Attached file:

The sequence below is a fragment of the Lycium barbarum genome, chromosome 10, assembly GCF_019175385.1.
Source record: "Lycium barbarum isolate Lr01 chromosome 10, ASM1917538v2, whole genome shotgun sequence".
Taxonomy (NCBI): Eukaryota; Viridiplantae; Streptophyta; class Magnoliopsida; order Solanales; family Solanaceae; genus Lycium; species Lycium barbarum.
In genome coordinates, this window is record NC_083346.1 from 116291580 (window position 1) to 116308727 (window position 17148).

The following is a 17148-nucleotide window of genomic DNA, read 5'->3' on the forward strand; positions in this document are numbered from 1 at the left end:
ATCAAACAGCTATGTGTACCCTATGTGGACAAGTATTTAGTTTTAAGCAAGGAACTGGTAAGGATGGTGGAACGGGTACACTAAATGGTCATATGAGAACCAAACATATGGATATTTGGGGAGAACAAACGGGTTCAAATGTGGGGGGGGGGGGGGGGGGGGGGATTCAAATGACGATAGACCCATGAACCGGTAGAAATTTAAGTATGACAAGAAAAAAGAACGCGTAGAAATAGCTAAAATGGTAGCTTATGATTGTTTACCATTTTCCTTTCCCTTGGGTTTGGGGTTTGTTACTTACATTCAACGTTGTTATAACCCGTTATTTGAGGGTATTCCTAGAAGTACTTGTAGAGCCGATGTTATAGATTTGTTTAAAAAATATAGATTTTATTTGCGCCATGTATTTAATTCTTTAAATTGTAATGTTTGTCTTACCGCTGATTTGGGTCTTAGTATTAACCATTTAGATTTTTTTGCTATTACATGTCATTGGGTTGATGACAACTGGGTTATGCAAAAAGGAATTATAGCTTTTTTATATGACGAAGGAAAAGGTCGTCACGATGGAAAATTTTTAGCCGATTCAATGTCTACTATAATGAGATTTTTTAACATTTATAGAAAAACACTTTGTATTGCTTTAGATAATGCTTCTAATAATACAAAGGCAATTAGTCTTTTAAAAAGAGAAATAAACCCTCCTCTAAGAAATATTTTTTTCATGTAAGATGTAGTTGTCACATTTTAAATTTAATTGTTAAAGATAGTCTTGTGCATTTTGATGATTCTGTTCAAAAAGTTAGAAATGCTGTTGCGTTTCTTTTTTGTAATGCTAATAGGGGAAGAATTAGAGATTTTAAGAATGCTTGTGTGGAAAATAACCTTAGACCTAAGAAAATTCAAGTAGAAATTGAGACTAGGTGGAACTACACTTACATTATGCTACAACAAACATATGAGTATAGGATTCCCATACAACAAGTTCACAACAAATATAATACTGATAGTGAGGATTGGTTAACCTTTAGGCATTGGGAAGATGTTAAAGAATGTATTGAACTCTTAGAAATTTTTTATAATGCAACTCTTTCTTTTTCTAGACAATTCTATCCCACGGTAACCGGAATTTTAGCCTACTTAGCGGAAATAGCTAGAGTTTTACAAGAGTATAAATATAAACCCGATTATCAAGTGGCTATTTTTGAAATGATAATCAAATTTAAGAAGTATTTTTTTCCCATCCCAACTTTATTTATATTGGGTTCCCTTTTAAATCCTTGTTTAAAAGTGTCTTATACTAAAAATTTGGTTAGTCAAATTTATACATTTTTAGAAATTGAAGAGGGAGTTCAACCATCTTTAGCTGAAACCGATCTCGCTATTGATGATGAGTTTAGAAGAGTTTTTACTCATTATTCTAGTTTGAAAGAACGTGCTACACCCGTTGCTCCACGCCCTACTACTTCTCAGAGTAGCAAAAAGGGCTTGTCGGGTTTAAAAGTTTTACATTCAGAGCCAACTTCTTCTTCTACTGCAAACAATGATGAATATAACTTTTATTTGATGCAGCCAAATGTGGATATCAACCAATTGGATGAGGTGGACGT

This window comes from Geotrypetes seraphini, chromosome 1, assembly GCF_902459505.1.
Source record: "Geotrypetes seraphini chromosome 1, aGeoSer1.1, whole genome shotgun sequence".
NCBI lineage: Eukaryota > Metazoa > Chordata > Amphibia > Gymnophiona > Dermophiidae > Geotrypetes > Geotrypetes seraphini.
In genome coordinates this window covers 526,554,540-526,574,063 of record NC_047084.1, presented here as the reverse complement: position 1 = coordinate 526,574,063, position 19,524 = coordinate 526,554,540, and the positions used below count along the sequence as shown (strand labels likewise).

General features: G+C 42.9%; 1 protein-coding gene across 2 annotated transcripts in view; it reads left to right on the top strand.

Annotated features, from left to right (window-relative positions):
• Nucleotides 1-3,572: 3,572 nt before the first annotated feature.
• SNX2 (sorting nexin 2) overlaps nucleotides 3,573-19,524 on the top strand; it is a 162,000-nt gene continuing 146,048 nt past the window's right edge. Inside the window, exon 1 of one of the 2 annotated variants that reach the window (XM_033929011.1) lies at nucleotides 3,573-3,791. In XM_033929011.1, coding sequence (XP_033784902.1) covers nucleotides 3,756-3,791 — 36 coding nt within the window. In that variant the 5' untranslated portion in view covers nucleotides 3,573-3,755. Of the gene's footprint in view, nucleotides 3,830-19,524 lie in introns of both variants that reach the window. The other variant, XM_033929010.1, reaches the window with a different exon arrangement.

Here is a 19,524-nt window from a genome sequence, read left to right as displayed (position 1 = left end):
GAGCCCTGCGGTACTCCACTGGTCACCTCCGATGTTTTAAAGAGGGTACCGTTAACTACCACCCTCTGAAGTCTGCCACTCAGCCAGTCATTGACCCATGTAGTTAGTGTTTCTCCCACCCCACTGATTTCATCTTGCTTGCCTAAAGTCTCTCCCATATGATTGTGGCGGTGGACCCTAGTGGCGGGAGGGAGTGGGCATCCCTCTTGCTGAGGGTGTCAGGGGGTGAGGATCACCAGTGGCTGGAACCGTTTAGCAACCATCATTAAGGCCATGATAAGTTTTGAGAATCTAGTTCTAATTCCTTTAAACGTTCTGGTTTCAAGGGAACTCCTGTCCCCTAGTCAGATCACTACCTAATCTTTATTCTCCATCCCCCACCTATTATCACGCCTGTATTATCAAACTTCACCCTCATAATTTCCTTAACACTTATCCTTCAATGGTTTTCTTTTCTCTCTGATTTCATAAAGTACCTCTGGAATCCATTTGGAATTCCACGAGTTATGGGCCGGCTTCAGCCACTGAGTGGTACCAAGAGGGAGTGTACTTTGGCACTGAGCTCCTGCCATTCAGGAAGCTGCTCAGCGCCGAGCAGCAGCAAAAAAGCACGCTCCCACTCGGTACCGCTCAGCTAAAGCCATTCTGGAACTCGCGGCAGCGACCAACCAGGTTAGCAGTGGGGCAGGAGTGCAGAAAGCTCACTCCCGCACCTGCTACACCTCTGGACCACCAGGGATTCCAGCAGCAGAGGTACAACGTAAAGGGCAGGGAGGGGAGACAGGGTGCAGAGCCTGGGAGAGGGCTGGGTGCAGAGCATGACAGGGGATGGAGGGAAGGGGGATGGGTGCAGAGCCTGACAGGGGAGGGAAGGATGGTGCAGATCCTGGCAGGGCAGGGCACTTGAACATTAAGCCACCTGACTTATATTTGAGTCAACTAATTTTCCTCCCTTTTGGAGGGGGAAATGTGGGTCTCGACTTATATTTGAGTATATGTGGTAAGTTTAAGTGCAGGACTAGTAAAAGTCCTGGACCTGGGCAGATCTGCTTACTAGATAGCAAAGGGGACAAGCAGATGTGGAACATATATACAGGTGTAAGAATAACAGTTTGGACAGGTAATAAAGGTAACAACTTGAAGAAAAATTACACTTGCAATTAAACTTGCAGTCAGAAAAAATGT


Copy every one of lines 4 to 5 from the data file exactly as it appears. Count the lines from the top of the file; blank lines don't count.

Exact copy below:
In genome coordinates, this window is record NC_083346.1 from 116291580 (window position 1) to 116308727 (window position 17148).

The following is a 17148-nucleotide window of genomic DNA, read 5'->3' on the forward strand; positions in this document are numbered from 1 at the left end: